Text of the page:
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---
title: Configuring Ubuntu 17.10 to behave like Unity
date: "2018-04-02 14:16 UTC"
tags: Ubuntu
published: true
---
I've recently upgraded from Ubuntu 16.04 to Ubuntu 17.10. The new Ubuntu uses
Gnome desktop by default instead of Unity. Gnome is quite different but luckily
can be customized to match Unity's behaviour very closely. Here is how.
<a href="<%= image_path '2018-04-02-configuring-ubuntu-17-10-to-behave-like-unity/ubuntu17-like-unity.png' %>">
<%= article_image_tag 'ubuntu17-like-unity.png', class: 'img-fluid' %>
</a>
READMORE
## Goals
1. Show the current time in the top bar on the right.
2. Show legacy app indicators (tray icons) on the right.
3. Merge the window title bar with the top bar when maximized.
4. Hide the top-left *Activities* button.
5. Allow quick device selection via the top bar Sound button.
6. Place window buttons on the left.
## Setup guide
1. First, install *Tweaks*, a GNOME configuration UI that has options that are not
yet available in the default Settings app:
~~~ bash
sudo apt install gnome-tweak-tool
~~~
Then install `x11-utils`, a package often required by Gnome extensions:
~~~ bash
sudo apt install x11-utils
~~~
You can install Gnome extensions from <https://extensions.gnome.org> and
manage and configure the installed extensions in *Tweaks -> Extensions*.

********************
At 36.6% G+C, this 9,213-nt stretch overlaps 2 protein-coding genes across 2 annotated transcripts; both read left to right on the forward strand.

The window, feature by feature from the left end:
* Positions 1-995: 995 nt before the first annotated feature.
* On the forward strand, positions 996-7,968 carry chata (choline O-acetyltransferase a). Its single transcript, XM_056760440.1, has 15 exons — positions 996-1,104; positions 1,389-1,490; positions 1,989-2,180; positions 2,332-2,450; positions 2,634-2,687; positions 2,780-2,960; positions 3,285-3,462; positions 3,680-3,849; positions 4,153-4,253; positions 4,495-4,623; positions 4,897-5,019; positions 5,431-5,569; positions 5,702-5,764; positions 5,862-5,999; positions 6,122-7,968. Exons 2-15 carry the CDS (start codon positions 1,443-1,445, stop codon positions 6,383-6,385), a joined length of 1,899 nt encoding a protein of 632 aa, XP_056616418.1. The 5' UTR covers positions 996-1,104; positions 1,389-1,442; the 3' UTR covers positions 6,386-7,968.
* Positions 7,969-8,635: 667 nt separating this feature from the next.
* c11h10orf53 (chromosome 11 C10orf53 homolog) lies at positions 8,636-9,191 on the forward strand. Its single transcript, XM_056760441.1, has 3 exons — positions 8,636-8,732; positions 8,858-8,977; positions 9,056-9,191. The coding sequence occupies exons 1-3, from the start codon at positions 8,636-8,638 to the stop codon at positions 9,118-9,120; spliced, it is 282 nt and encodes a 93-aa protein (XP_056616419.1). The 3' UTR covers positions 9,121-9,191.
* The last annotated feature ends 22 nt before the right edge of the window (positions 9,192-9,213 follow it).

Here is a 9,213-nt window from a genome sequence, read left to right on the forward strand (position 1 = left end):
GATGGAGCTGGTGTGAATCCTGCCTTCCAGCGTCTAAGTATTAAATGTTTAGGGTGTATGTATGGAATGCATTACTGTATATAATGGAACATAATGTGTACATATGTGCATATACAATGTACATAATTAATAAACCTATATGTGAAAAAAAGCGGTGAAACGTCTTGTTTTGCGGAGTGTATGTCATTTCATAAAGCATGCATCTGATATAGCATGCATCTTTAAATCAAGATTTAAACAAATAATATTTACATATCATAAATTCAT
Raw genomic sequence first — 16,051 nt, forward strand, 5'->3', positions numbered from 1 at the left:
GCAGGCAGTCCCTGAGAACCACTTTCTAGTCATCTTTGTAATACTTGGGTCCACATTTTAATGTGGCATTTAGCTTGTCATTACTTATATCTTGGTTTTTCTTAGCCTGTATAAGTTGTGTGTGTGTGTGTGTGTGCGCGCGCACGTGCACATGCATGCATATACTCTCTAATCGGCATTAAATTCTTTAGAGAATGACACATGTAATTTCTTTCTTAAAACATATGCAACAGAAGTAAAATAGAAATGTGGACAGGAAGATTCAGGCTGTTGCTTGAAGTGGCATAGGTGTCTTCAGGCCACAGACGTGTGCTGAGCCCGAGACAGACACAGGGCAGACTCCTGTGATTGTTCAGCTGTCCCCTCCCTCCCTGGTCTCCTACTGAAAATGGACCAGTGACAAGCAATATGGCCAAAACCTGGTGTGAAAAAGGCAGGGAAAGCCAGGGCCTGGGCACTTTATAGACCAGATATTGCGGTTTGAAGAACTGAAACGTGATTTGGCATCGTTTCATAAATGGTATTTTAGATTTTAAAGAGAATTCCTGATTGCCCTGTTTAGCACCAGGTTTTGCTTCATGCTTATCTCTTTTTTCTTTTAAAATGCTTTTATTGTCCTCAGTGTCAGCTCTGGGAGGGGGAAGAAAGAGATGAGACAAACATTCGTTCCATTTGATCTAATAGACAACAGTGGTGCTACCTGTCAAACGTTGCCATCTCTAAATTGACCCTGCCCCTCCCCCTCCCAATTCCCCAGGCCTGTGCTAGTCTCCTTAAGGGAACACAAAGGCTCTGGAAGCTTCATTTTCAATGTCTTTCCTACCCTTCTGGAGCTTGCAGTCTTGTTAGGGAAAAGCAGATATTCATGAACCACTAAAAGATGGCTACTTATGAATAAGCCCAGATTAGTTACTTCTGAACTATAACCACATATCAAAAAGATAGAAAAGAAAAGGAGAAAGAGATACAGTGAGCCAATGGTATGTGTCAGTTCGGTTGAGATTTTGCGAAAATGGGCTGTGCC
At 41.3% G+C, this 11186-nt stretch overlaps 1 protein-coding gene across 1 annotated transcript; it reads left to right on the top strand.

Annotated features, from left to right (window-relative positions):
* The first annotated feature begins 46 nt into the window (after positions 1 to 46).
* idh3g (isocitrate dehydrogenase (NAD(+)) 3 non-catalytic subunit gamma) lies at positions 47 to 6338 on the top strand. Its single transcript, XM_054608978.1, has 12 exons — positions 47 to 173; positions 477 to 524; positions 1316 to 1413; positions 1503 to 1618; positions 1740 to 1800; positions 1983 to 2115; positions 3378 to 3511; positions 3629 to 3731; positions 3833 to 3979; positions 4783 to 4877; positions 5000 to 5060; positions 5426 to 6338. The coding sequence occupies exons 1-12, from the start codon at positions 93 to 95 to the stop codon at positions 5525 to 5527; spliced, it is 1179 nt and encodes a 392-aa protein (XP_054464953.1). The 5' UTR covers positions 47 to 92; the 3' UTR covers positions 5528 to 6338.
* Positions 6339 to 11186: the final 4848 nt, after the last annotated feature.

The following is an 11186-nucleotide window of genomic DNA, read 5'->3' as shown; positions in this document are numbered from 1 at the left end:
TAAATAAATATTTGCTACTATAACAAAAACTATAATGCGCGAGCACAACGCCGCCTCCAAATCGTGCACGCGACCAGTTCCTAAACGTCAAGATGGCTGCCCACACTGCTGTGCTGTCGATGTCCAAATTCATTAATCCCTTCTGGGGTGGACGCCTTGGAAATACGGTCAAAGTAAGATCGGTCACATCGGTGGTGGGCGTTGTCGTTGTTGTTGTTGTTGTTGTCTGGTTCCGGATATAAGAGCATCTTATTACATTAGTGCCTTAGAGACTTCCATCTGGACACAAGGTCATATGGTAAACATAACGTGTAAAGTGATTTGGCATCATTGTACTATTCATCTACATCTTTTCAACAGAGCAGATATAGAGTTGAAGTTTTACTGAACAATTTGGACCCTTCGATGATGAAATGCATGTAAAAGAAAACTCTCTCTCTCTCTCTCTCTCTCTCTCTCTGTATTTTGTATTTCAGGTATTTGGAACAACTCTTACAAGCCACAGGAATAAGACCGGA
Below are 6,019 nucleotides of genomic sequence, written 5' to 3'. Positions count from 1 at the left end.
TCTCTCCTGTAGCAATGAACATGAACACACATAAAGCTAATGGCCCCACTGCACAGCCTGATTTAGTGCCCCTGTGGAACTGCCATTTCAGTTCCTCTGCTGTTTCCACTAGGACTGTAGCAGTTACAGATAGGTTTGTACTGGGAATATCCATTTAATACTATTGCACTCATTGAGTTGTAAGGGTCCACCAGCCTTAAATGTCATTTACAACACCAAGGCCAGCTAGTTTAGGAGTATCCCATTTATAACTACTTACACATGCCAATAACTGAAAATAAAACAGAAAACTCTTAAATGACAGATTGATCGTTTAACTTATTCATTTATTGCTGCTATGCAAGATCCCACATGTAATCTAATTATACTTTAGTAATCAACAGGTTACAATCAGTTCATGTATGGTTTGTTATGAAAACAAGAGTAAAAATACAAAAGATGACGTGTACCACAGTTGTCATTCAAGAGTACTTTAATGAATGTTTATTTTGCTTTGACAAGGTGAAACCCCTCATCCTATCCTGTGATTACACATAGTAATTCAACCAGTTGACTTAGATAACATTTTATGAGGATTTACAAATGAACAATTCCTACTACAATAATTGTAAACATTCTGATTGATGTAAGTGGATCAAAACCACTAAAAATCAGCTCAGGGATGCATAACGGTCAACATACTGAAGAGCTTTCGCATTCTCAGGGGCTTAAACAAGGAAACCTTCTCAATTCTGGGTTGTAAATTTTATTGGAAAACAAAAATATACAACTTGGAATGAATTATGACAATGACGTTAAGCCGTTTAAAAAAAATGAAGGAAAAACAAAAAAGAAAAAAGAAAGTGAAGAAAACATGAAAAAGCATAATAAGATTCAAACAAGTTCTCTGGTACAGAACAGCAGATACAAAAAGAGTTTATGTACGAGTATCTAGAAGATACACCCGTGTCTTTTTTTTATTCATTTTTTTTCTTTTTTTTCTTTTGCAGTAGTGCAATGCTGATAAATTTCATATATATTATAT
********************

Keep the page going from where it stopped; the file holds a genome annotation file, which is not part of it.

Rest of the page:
2. Install the [Unite extension][Unite] for goals 1-4.
Alternatively, e.g. if Unite doesn't work for you or you'd like more
customization, install the following plugins: [No title bar], [Hide
activities button], and [Frippery Move Clock].
3. Install the [Sound Input & Output Device Chooser] extension to add sound
device selection to the top bar sound menu.
4. To place window buttons on the left, adjust *Tweaks -> Windows -> Titlebar
Buttons -> Placement*.
## Other tips
If you use Google Chrome, enable "Use system title bar and borders" in
`chrome://settings` for consistency with other apps.
You can disable animations from *Tweaks -> Appearance -> Animations*.
You can change the default monospace font from *Tweaks -> Fonts*. I prefer *Hack
Regular* at 11pt:
~~~ bash
sudo apt install fonts-hack-ttf
~~~
To have your multi-monitor setup work on the login screen, run:
~~~ bash
sudo cp ~/.config/monitors.xml /var/lib/gdm3/.config/
~~~
Keyboard shortcuts can be configured in *Settings -> Devices -> Keyboard*. I
find it useful to remove *Maximise window* and instead set *Toggle maximisation
state* to <kbd>Super + Up</kbd>.
[unite]: https://extensions.gnome.org/extension/1287
[no title bar]: https://extensions.gnome.org/extension/1267
[hide activities button]: https://extensions.gnome.org/extension/744
[frippery move clock]: https://extensions.gnome.org/extension/2
[sound input & output device chooser]: https://extensions.gnome.org/extension/906